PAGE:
By Greg Johnson
You’re a basketball player for your school’s sixth-grade team. The team is pretty good and you get to play a lot. The reason: you’re a good passer, and the coach likes having guards who can get the ball to the big guys. You don’t shoot a lot—unless you’re wide open. Quite a few fans show up to your games.
This game has been a tough one. Your opponents are trying everything to win, even leaving some of their weaker players on the bench so the regulars can get more time. Though your coach wants to beat the other team, he doesn’t stoop to making players ride the pines just to win... usually.
The buzzer ends the third quarter and your team is down by six. Things definitely don’t look good. Your coach takes you and a few other starters out and puts in the second-stringers—just like always. Two minutes later, your team is down by ten! It looks like there’s no hope. The next whistle a minute later, however, the coach puts the regulars back in. It’s a little early to go back in, but you sense he wants to see if you can make a comeback.
As soon as you go in you steal the ball and go all the way for a lay-up. The next time down they take the ball, shoot and miss. Bringing the ball up court, you spot one of your best shooters in the corner at the three-point line. You fire him a perfect pass, he sets, he shoots... swish! Down by five with three minutes to go. The other team takes it down the court quickly and gets an easy lay-up. Down seven again. One of the other guards brings the ball down and sees you breaking for the basket. He gives you a bounce pass and you stop and pop. It hits the glass and goes in. Down five.
They inbound the ball and you steal it again. As you head toward the basket, the opponent who threw the bad pass comes hard at you. You take one dribble to your right and lay it in just as he hacks your arm. Sinking the free throw, you’re only down by two with a minute and a half left. That’s when the other team tries to stall. They pass the ball around without trying to score. Everyone is playing good defense, though, and you know they can’t hold onto the ball forever. Finally, one of their players panics and takes a bad shot.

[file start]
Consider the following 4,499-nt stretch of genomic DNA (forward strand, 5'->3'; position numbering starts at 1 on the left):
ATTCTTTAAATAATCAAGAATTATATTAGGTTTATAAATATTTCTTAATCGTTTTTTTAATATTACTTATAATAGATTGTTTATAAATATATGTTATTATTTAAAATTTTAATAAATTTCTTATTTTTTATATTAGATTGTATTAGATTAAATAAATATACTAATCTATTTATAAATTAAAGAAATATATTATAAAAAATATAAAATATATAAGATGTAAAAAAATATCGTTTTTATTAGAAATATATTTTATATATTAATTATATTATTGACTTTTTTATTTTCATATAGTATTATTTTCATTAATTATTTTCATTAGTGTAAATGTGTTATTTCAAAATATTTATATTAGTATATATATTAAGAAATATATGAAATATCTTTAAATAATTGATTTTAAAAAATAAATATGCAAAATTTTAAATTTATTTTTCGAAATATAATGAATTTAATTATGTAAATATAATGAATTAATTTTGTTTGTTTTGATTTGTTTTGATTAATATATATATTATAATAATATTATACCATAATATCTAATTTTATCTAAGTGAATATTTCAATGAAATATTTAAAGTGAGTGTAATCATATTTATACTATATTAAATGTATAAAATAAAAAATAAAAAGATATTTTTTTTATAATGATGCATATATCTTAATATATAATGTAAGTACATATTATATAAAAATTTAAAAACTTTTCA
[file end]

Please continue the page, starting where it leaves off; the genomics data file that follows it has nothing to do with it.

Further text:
With fifteen seconds left you dribble the ball up court looking for your three-point shooter. He’s covered. Dribbling to your left, you lob the ball into the center, hoping he can make a move and get an easy shot to tie the game. Seven seconds. Immediately, three guys cover him so he kicks the ball back out to you. Glancing at the clock, then the rim, you let the ball fly from behind the three-point line. It hits the back of the rim... goes straight up in the air... and through the net. A three-pointer! Your team wins by one!
In case you weren’t counting, you scored ten points and had one assist in the last four minutes! Everyone runs up to you to give you high-fives. The coach gives you a big hug and lifts you off the ground. Mom and Dad are clapping and screaming like high schoolers.
The next day in school, everyone has heard about the great game you played and comes up to congratulate you.
Questions to Think On
• There’s nothing wrong with playing well and being congratulated. But sometimes too much attention over something done well can give a person a big head. How are you going to deal with all the attention?
• What do you think pride is? Can you have too much of it?
• What could you do to stay (not just act) humble?
• Feeling good about your accomplishments is important, but have you ever known people who make sure everyone recognizes them after they do something good? What do you think of these people?
• Mom and Dad: What’s the best way to keep from becoming too proud?
What Does God Have to Say?
Let another praise you, and not your own mouth; someone else, and not your own lips.
For by the grace given me I say to every one of you: Do not think of yourself more highly than you ought, but rather think of yourself with sober judgment, in accordance with the measure of faith God has given you. Romans 12:3